From experience with previous free trade agreements and liberalisation, as well as from what has been leaked to the public concerning the current TTIP negotiations, we have also come to a negative evaluation of the TTIP between the U.S. and the EU. We object to the aim of regulatory harmonisation that threatens current European environmental and health standards as well as the planned investor-state dispute settlement. It is unacceptable that, in investor-state dispute settlements, foreign investors may sue nations and governments for high compensation payments if laws reduce their profit expectations. This influence on legislation would be incompatible with principles of the rule of law and it is immoral.
Dear Madame Chancellor, we are therefore appealing to you to take a different political course, and to use your considerable influence to stop the TTIP negotiations.
Rather than the TTIP and its risks and dangers to the common good we need a different orientation of policy. We are standing at the crossroads in many areas of society. As an alternative to TTIP, it is essential to launch important future-oriented projects for a sustainable and viable society. Due to our responsibility as physicians and scientists, and as fathers and mothers, we therefore request:
* the creation of a social framework for responsible environmental resource management and its political implementation,
* a consistent policy of GMO-free agriculture,
* increased support for organic farming and organic farming research; the current minimal funding of organic farming is ecologically harmful and irresponsible towards future generations,
* further development and implementation of the precautionary principle and improvements of appropriate standards for the reduction of health hazards caused by unhealthy food and environmental pollution,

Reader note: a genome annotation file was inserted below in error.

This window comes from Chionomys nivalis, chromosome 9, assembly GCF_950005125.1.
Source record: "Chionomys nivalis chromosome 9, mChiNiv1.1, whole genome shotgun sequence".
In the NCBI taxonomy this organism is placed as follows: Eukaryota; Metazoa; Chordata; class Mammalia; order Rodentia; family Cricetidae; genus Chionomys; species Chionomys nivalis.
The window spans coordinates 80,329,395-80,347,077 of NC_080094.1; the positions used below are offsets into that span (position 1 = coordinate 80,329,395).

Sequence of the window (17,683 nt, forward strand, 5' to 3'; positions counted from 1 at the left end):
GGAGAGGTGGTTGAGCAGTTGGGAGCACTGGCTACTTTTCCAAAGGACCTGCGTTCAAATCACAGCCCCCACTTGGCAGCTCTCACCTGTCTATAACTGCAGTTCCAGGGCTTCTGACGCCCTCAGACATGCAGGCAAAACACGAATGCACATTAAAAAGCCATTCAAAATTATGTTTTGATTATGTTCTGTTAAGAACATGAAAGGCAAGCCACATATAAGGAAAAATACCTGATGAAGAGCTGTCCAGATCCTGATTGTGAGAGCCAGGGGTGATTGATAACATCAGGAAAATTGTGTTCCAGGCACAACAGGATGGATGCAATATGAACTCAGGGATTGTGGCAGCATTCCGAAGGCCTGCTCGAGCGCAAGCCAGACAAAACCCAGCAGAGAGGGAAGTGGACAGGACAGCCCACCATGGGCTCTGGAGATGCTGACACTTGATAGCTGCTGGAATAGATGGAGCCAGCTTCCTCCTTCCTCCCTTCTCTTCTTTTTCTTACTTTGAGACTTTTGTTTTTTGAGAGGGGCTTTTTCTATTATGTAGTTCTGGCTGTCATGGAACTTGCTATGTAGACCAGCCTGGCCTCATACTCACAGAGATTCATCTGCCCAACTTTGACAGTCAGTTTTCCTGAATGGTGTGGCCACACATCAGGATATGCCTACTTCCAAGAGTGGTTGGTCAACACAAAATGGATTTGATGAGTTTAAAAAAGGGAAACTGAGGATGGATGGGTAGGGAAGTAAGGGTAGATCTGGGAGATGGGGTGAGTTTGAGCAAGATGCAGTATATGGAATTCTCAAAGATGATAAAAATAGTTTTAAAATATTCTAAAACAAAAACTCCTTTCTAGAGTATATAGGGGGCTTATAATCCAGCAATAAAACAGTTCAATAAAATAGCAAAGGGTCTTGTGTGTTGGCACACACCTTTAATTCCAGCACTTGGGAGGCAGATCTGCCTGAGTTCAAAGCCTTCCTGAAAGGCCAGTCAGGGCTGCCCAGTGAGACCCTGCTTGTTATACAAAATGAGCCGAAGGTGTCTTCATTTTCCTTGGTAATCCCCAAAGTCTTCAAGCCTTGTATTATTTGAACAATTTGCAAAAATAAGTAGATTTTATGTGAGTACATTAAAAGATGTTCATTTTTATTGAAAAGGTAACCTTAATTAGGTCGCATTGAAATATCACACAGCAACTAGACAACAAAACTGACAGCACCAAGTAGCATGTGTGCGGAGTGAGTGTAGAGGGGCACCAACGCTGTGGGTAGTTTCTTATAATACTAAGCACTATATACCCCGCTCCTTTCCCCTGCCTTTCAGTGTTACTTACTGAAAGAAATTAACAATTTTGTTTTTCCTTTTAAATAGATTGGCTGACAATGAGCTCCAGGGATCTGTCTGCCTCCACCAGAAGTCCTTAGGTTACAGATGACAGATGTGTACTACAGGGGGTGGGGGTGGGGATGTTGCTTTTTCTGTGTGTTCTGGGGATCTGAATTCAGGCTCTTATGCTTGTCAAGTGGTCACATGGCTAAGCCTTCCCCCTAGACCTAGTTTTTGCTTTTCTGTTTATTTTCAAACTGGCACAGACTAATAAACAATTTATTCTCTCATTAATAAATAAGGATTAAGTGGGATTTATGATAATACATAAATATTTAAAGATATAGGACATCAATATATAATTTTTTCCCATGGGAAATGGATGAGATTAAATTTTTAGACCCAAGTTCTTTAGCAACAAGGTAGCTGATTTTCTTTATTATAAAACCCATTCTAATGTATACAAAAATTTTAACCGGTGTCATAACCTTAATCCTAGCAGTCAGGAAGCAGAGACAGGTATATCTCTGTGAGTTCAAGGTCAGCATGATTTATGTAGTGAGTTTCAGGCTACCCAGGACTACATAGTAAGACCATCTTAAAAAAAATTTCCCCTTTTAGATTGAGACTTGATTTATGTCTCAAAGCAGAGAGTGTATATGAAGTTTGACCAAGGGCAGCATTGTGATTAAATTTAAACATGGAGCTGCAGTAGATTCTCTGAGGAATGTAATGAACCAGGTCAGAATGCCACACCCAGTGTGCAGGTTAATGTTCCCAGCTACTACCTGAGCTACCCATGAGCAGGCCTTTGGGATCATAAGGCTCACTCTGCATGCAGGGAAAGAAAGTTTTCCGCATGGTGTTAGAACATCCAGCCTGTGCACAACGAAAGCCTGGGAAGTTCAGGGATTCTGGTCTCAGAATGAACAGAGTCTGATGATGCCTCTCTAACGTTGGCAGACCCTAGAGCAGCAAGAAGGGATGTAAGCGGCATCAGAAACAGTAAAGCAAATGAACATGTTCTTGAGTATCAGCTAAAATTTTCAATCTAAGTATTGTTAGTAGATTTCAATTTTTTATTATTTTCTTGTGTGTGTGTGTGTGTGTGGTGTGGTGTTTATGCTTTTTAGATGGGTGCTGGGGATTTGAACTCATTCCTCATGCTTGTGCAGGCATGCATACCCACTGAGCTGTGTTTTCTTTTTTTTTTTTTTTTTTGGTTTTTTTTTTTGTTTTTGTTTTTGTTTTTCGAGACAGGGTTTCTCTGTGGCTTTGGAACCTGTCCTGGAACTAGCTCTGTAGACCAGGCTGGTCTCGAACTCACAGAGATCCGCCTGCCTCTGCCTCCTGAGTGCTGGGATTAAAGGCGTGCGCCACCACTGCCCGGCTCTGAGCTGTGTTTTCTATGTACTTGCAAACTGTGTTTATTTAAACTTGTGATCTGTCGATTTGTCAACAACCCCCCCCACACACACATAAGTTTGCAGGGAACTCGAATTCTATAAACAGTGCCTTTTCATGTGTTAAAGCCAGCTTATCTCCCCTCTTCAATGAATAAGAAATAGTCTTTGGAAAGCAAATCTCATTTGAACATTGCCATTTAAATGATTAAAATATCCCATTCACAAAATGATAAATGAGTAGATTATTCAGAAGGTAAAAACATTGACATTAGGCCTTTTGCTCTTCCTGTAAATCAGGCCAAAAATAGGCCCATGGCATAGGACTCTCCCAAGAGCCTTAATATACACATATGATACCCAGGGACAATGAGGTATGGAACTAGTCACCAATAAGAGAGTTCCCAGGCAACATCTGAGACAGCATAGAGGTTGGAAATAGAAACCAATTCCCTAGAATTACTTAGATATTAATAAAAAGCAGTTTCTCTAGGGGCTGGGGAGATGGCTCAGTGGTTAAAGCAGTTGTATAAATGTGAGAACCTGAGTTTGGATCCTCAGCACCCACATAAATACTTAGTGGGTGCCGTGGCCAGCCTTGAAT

* that in matters relating to risk assessment and standardisation of products and processes, important environmental and health committees are made up of scientists independent of industry; the promotion of industry-independent research in these areas,
* sovereignty in cultural policy and its promotion,
* measures promoting a just society: the reduction of poverty among children and the elderly as well as the – between childhood and old age poverty – continuously growing working poverty; prevention of tax evasion; regulation of the financial sector; public accountability and responsibility for key areas of public services – health, education, water, housing, mobility, etc.
In our striving to achieve a sustainable and viable society, we appeal to you to stop the secret TTIP negotiations.
Dear Madame Chancellor, our Constitution calls on you to prevent harm to the German people: We appeal to you to do this for us, our children and grandchildren.
Prof. Dr. Dr. Karl-Frank Kaltenborn (Initiator),
Prof. Dr. Monika Krüger, Leipzig, email@example.com
Dr. Martha Mertens, München, firstname.lastname@example.org
PD Dr. Johannes Maria Becker, Marburg, email@example.com
Translation: September 11, 2014.